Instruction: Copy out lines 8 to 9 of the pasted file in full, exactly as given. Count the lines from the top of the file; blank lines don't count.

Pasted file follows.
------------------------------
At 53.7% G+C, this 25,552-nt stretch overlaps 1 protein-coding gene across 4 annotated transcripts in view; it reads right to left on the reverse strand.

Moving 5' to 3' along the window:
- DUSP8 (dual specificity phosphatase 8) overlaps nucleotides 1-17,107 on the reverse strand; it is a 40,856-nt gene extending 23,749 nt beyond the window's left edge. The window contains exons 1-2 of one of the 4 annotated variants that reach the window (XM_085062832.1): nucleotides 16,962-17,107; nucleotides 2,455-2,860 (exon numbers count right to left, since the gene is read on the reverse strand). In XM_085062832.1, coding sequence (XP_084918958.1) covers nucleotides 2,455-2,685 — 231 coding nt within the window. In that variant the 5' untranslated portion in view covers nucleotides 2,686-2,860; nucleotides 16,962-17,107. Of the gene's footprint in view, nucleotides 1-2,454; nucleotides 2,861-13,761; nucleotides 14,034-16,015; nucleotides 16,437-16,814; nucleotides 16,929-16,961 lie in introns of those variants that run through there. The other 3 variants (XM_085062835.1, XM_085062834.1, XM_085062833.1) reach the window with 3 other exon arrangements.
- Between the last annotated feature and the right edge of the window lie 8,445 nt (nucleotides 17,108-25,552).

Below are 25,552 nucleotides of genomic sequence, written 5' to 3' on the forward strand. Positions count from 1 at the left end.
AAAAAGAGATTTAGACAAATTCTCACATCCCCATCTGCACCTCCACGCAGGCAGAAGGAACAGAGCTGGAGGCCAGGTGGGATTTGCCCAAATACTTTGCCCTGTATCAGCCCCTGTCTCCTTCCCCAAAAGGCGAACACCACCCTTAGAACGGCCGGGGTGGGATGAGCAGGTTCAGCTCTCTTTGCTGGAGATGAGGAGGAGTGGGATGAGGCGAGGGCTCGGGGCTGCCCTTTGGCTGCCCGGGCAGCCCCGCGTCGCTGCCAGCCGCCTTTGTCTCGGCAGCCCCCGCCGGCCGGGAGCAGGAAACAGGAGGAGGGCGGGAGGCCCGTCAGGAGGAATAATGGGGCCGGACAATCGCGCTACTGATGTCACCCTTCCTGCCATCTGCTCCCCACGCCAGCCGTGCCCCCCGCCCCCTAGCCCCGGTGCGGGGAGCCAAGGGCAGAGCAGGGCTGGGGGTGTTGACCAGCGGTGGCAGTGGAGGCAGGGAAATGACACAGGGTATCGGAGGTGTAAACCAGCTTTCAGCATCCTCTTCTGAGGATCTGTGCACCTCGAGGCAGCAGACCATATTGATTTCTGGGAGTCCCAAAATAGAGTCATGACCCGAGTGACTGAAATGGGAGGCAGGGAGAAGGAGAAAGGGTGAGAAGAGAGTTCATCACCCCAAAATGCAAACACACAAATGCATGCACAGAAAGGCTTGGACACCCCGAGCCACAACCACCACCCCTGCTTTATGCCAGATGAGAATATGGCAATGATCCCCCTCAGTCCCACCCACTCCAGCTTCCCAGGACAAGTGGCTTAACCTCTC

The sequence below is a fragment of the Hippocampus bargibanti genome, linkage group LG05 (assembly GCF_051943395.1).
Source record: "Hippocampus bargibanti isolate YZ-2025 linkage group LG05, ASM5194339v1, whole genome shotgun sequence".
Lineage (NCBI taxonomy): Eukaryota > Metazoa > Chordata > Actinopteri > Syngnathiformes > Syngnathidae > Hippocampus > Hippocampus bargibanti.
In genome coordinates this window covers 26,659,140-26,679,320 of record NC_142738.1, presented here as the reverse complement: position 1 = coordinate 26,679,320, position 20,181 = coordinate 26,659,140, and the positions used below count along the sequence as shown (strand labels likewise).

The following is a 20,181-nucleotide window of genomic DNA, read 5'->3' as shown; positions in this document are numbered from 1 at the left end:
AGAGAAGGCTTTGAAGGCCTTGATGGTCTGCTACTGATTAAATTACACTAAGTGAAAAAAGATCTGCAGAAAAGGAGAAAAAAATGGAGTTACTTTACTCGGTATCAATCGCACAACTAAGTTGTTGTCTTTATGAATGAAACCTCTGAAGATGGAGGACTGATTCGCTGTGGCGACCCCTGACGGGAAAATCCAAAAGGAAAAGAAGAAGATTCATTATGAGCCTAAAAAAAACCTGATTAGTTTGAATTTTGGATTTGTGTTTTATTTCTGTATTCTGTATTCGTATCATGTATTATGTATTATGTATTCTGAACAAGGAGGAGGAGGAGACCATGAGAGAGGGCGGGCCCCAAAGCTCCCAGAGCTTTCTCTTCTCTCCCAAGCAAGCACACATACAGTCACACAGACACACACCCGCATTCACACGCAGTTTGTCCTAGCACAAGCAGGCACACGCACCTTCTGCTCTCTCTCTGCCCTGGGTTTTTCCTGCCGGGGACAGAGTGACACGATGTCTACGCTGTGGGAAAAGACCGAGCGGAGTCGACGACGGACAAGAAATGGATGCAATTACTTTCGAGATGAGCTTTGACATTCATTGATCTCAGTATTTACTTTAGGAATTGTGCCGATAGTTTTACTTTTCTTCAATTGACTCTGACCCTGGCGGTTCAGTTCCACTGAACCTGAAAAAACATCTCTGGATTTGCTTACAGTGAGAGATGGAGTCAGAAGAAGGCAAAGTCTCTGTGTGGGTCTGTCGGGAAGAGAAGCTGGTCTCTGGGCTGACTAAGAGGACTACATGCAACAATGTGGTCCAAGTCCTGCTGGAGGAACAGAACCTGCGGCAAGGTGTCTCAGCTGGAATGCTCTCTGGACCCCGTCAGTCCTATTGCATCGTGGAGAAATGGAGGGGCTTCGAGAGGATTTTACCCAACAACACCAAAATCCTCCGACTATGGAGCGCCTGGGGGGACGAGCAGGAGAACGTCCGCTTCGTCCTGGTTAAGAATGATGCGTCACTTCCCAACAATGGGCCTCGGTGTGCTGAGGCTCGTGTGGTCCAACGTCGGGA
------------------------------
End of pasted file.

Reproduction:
Source record: "Hippocampus bargibanti isolate YZ-2025 linkage group LG05, ASM5194339v1, whole genome shotgun sequence".
Lineage (NCBI taxonomy): Eukaryota > Metazoa > Chordata > Actinopteri > Syngnathiformes > Syngnathidae > Hippocampus > Hippocampus bargibanti.